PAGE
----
- Eighty-seven (87) per cent feel equipped to deal with the new wave of digitalisation that will impact their jobs
- Close to nine in 10 (89 per cent) said that their employers should invest more in developing their employees’ digital skills
- More than seven in 10 (71 per cent) said that their employers have an increasing need for talent with STEM capabilities
In a world of work that is radically transformed by digitalisation, employers are finding it difficult to find talent with the right skills. Close to nine in 10 (89 per cent) of respondents expect their employers to invest more in developing their digital capabilities to help them stay employable. According to the latest Q2 2019 Randstad Workmonitor study, 87 per cent of local respondents feel equipped to deal with digitalisation in their jobs. Despite being prepared for the future of work, 63 per cent of respondents expect their jobs to be automated in the next five to 10 years. This is 29 points higher than the global average (34 per cent).
Jaya Dass, Managing Director at Randstad Singapore and Malaysia, said, “The fourth industrial revolution will dramatically change the skills that companies need to be innovative and make progress. We observe that it will be a collective effort by job seekers, employers and educators to build a future-ready workforce. Companies should start by looking at the skill and talent gaps, invest in training programmes to get their workforce up to speed, and help prepare them for the future where job responsibilities are expected to be more complex and sophisticated.”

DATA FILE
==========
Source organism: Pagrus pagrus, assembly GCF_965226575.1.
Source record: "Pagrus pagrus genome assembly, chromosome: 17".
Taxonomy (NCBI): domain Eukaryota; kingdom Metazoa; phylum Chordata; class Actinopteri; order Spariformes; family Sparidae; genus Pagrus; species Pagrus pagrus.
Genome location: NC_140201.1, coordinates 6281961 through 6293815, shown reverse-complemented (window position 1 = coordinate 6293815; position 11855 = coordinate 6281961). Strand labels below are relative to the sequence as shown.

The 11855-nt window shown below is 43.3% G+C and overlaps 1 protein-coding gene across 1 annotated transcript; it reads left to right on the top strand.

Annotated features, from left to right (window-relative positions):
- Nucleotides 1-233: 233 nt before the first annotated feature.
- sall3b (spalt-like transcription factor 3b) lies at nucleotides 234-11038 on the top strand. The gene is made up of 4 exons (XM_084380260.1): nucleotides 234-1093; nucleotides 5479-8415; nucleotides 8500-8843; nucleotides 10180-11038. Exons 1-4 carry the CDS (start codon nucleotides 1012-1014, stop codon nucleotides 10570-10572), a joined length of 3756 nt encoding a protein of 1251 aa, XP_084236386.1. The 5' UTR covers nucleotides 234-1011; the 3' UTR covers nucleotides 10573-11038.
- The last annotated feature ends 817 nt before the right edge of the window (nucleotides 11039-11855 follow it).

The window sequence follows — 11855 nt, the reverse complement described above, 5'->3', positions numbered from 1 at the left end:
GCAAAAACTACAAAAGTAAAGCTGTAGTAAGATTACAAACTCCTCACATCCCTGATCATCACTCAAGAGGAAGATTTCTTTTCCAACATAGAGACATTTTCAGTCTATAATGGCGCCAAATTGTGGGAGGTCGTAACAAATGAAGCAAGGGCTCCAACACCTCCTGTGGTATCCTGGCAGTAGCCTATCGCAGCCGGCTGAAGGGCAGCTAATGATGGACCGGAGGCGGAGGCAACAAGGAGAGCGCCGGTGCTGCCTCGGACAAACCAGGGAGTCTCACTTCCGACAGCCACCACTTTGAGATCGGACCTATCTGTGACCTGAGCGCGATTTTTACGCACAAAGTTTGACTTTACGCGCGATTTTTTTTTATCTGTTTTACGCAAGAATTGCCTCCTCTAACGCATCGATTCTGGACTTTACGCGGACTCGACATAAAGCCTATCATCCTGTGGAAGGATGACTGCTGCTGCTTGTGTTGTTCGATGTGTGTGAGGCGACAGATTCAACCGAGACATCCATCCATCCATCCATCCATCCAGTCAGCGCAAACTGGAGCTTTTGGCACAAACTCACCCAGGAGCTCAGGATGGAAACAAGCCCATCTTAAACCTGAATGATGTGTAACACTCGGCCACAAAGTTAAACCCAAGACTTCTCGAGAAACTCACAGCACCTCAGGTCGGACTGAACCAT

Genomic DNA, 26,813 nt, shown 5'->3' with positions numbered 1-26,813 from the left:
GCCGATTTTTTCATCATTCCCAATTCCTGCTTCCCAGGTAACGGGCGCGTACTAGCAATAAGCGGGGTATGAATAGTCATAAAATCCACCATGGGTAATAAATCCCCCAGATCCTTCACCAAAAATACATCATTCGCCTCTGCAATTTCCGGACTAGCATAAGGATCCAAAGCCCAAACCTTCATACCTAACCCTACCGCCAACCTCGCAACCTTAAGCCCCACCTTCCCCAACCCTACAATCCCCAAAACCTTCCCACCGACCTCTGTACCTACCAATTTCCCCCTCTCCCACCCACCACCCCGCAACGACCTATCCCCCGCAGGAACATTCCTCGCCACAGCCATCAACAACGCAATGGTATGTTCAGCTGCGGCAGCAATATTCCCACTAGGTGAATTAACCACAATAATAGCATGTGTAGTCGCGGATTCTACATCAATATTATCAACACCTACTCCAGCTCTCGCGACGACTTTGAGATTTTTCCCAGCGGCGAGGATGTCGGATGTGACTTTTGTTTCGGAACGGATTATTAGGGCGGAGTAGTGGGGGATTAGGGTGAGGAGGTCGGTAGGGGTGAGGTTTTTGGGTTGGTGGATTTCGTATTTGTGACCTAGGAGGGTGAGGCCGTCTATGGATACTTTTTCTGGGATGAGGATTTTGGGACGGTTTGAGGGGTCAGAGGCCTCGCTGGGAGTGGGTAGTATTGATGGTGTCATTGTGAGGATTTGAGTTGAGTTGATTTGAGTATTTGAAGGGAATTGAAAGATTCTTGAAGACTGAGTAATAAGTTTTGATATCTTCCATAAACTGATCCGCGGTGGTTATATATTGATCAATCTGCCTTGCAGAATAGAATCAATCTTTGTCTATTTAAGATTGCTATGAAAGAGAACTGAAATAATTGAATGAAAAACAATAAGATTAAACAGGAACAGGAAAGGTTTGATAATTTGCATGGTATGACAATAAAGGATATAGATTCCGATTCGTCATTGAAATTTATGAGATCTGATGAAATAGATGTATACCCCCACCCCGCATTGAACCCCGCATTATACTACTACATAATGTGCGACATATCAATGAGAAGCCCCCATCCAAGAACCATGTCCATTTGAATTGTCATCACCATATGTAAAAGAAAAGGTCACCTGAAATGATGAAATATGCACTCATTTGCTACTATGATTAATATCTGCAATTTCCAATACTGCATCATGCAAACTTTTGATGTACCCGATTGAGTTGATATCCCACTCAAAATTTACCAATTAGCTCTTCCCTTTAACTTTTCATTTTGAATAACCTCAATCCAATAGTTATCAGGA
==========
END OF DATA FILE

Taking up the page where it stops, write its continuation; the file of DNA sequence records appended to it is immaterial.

When it comes to sourcing talent, 55 per cent said that their employers are having trouble finding people with the right skills today. Close to two in three (63 per cent) said that it will be more difficult for their employers to find the right talent in the future. In addition, 71 per cent said that their employers have a need for workers with STEM profiles. The difficulty in filling STEM vacancies is addressed in the Randstad’s flexibility@work 2019 report.
Similarly, analysis of vacancy data shows that the median advertising duration for a STEM vacancy is more than twice as long as compared to a non-STEM vacancy. “The fourth industrial revolution focusses on applying technology in meaningful ways to improve the overall quality of life and how we can essentially interact with each other. We foresee the shortage of STEM professionals in Malaysia will impact the speed of development in expanding industries such as technology, smart manufacturing and engineering, as well as financial technology.
However, the increasing number of career opportunities that require STEM qualifications will motivate more people to equip themselves with relevant technical skills as they seek to remain employable,” Dass concludes.
The 2019 quarter one survey was conducted between April 23 and May 9, 2019. The Randstad Workmonitor was launched in the Netherlands in 2003, and covers 34 countries around the world. The study encompasses Europe, Asia Pacific and the Americas. The study is conducted online among employees aged 18-65, working a minimum of 24 hours a week in a paid job (not self-employed). The minimum sample size is 400 interviews per country.